Chris Nelson led off the inning with a double, J.B. Shuck tied the game with a triple and Kole Calhoun, who recorded his first four-hit game, capped off the inning with his first career home run.
"That was the best feeling of my life," Calhoun said. "I was just trying to put the ball in play. Hitting in front of [Mike] Trout is the best spot in the world to hit. I knew I was going to get some pitches to hit, especially early, and got one up and just swung."
This all came after the Angels surrendered a lead for the sixth time in the past eight games.
Entering the sixth inning, the Angels held a 4-2 lead, but the Blue Jays struck for three runs, chasing starter Tommy Hanson from the game.
Hanson, who lasted 5 1/3 innings and allowed five runs (four earned) on seven hits, gave up a single to Emilio Bonifacio to begin the sixth. Jose Reyes followed with a two-run home run to tie the game, and the Blue Jays took the lead on Colby Rasmus' RBI groundout.
Calhoun's blast to right field decided the game, but it was the Angels' defense that kept them in it early.
"Defensive plays are very uplifting, especially when the crowd gets into it," Chris Iannetta said.
Although the Angels have committed the second-most errors in the Majors (79), manager Mike Scioscia has continued to state that his team is better than the numbers indicate.
On Friday, they showed it.
Shuck cemented his place in the Angels' season highlight reel when he robbed a home run in the fourth. Jose Bautista lofted a long fly ball into the left-field corner and Shuck, who had time to settle under the ball and time his jump, made the leaping catch while falling into the first row of the stands.
"He hit it pretty high so I had time to get back to the wall," Shuck said. "It started coming down, I knew I would have a chance at it and just jumped and tried to go get it. I don't really know what happened after that."
What happened was one of the best catches of the year, and it drew a ton of praise and reactions from everyone in the Angels' clubhouse.
"I don't know if you're going to see a better play than that," Scioscia said. "That was incredible."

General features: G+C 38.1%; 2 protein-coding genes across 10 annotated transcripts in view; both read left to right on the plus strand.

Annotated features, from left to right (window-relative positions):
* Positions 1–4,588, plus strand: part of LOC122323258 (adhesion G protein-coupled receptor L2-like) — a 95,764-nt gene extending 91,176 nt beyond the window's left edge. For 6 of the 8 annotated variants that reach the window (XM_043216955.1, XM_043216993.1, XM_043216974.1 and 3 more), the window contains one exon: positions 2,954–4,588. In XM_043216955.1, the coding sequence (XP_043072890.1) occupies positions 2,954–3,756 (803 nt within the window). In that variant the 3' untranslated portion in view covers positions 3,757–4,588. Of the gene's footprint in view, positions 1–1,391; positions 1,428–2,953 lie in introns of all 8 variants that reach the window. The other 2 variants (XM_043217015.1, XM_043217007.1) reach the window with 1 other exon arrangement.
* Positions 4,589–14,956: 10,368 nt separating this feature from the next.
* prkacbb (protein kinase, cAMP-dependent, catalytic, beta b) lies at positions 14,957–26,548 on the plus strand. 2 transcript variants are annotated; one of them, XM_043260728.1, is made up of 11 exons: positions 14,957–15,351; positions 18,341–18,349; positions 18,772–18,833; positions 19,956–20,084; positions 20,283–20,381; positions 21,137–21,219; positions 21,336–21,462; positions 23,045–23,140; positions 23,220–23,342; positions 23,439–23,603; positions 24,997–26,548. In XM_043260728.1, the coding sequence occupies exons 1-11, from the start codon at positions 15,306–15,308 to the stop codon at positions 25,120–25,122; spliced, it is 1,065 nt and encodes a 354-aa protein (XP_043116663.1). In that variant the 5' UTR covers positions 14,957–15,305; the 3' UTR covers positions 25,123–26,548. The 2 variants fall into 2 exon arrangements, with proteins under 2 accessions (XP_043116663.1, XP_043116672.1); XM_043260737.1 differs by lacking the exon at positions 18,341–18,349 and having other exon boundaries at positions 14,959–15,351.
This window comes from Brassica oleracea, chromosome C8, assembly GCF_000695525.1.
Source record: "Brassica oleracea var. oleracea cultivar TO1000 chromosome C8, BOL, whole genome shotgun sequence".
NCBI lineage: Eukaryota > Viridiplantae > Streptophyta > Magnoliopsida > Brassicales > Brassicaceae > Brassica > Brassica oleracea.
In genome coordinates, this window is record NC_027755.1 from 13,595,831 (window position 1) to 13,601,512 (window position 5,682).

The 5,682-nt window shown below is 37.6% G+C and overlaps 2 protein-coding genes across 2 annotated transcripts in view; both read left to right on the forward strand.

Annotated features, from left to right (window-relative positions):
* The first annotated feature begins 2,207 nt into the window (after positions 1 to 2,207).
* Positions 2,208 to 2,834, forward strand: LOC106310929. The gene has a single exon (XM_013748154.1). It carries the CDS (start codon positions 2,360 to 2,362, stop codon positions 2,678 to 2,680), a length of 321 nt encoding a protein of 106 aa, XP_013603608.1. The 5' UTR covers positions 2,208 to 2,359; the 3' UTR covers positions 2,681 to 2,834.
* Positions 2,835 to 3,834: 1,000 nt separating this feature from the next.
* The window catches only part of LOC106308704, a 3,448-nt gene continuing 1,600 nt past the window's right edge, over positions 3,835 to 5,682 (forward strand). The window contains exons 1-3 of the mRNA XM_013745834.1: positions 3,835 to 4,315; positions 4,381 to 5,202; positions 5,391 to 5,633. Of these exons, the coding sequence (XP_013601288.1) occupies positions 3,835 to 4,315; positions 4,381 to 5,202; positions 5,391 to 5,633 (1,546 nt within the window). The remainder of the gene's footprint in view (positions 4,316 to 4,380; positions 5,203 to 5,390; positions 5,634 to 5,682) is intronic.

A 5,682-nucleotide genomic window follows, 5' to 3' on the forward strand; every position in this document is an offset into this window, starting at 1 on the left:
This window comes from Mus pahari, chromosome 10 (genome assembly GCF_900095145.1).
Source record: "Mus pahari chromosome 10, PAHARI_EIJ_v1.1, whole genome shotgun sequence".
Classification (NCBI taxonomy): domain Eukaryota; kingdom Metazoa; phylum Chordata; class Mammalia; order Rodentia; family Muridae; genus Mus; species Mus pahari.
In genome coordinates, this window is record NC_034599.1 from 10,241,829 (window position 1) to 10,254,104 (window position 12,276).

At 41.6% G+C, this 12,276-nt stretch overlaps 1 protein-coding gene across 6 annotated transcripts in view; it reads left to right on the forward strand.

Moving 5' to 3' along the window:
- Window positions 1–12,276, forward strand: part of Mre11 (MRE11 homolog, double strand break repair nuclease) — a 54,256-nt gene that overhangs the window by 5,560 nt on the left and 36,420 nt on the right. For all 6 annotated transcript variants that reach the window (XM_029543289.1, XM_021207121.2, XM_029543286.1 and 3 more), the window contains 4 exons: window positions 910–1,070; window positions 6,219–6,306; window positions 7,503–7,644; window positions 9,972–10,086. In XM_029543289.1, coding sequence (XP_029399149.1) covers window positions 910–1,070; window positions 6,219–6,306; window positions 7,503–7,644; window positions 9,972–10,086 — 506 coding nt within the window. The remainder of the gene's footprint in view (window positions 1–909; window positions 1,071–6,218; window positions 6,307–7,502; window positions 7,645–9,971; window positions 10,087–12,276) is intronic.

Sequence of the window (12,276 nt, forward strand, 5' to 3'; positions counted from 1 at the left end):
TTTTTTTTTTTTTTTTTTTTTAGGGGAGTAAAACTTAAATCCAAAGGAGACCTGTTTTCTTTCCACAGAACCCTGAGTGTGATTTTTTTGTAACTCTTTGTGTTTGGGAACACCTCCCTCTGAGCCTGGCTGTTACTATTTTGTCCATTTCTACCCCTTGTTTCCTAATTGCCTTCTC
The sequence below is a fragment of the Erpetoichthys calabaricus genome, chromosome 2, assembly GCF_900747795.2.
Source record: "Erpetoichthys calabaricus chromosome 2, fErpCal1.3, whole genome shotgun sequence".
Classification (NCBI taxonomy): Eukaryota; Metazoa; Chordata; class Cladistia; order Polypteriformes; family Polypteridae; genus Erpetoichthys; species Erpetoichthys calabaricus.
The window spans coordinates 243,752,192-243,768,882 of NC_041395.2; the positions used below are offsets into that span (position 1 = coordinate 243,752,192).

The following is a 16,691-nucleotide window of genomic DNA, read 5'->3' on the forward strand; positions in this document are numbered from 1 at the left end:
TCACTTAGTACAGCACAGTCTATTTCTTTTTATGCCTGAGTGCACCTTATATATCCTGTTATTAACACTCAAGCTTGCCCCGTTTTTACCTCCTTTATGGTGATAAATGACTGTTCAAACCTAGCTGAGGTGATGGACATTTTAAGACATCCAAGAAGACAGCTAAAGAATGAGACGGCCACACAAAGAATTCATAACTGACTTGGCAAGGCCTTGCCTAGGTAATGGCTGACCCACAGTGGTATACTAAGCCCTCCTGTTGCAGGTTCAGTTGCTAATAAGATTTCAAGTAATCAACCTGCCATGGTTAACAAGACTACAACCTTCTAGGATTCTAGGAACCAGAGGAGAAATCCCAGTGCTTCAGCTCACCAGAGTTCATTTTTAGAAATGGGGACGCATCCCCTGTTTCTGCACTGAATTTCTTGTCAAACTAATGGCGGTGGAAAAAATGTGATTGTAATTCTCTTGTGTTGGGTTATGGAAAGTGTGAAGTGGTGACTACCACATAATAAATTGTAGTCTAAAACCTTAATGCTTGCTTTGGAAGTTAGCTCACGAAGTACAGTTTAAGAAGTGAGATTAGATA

While Shuck stood out with his glove, Iannetta did so with his arm.
Opponents began the game having stolen 15 bases in 16 attempts with Hanson on the mound, and Iannetta had yet to throw out multiple baserunners in a game this season. But on Friday, he threw out three would-be base stealers, marking the first time the Angels caught three runners stealing in a game in the last 10 seasons.
"Chris had a good game behind the plate," Scioscia said. "Those caught stealings were important, they minimized some innings."
In Thursday's 8-2 victory, the Angels knocked Blue Jays starter Josh Johnson out of the game after just 2 1/3 innings, and in Friday's contest, they made sure Todd Redmond did not last much longer.
Redmond, making just his sixth Major League start, allowed three runs on seven hits in 3 2/3 innings. Despite a pair of strikeouts to begin the inning, the Angels batted around and struck for three runs in the fourth.
Erick Aybar was hit by a pitch and promptly stole second to begin the rally. Then, Chris Nelson drove him in with a single, Shuck got a hit of his own, Iannetta drove in two with a double, Calhoun singled and Trout was intentionally walked.
"Two outs, hit a batter, steals second and all hell breaks loose," Redmond said. "Of course [Aaron] Loup comes in and did a great job, [Neil] Wagner, then we're sitting in the eighth inning, it's not a big lead, but it's a one-run lead and we feel good about that. And they lowered the boom."
The Angels extended their lead to 4-2 in the fifth when Howie Kendrick singled and scored on Nelson's second RBI single.
Ernesto Frieri worked around a one-out double in the ninth and recorded three strikeouts to secure his 29th save of the season.